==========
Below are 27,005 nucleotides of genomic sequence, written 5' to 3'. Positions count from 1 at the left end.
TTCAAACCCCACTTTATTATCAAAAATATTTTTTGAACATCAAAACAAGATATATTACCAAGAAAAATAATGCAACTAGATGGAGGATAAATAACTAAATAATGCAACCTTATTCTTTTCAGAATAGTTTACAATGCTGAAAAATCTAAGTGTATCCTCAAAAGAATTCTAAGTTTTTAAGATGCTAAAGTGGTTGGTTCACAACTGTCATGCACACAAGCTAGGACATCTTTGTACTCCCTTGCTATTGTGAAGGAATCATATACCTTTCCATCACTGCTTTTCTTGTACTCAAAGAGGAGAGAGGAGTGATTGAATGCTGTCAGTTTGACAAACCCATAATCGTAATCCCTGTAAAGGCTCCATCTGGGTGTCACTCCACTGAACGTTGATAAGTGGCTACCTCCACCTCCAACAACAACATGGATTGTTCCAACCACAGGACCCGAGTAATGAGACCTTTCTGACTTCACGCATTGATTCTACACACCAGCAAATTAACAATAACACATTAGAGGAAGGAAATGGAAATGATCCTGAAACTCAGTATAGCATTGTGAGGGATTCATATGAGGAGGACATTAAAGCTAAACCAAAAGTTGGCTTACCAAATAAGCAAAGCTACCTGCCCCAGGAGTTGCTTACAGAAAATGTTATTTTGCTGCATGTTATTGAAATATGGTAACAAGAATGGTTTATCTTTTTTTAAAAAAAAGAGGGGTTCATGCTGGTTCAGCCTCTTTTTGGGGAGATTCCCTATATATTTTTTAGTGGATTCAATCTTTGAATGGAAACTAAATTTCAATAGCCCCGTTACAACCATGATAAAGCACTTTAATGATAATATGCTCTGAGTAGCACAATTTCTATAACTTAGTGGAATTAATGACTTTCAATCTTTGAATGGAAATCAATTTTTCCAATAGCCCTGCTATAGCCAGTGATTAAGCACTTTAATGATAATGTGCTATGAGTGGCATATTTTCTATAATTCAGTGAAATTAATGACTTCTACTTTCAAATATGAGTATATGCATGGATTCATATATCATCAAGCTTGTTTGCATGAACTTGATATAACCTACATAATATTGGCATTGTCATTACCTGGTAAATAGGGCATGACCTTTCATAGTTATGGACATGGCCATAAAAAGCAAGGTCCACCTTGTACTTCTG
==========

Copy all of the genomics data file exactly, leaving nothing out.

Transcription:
Below are 27,005 nucleotides of genomic sequence, written 5' to 3'. Positions count from 1 at the left end.
TTCAAACCCCACTTTATTATCAAAAATATTTTTTGAACATCAAAACAAGATATATTACCAAGAAAAATAATGCAACTAGATGGAGGATAAATAACTAAATAATGCAACCTTATTCTTTTCAGAATAGTTTACAATGCTGAAAAATCTAAGTGTATCCTCAAAAGAATTCTAAGTTTTTAAGATGCTAAAGTGGTTGGTTCACAACTGTCATGCACACAAGCTAGGACATCTTTGTACTCCCTTGCTATTGTGAAGGAATCATATACCTTTCCATCACTGCTTTTCTTGTACTCAAAGAGGAGAGAGGAGTGATTGAATGCTGTCAGTTTGACAAACCCATAATCGTAATCCCTGTAAAGGCTCCATCTGGGTGTCACTCCACTGAACGTTGATAAGTGGCTACCTCCACCTCCAACAACAACATGGATTGTTCCAACCACAGGACCCGAGTAATGAGACCTTTCTGACTTCACGCATTGATTCTACACACCAGCAAATTAACAATAACACATTAGAGGAAGGAAATGGAAATGATCCTGAAACTCAGTATAGCATTGTGAGGGATTCATATGAGGAGGACATTAAAGCTAAACCAAAAGTTGGCTTACCAAATAAGCAAAGCTACCTGCCCCAGGAGTTGCTTACAGAAAATGTTATTTTGCTGCATGTTATTGAAATATGGTAACAAGAATGGTTTATCTTTTTTTAAAAAAAAGAGGGGTTCATGCTGGTTCAGCCTCTTTTTGGGGAGATTCCCTATATATTTTTTAGTGGATTCAATCTTTGAATGGAAACTAAATTTCAATAGCCCCGTTACAACCATGATAAAGCACTTTAATGATAATATGCTCTGAGTAGCACAATTTCTATAACTTAGTGGAATTAATGACTTTCAATCTTTGAATGGAAATCAATTTTTCCAATAGCCCTGCTATAGCCAGTGATTAAGCACTTTAATGATAATGTGCTATGAGTGGCATATTTTCTATAATTCAGTGAAATTAATGACTTCTACTTTCAAATATGAGTATATGCATGGATTCATATATCATCAAGCTTGTTTGCATGAACTTGATATAACCTACATAATATTGGCATTGTCATTACCTGGTAAATAGGGCATGACCTTTCATAGTTATGGACATGGCCATAAAAAGCAAGGTCCACCTTGTACTTCTG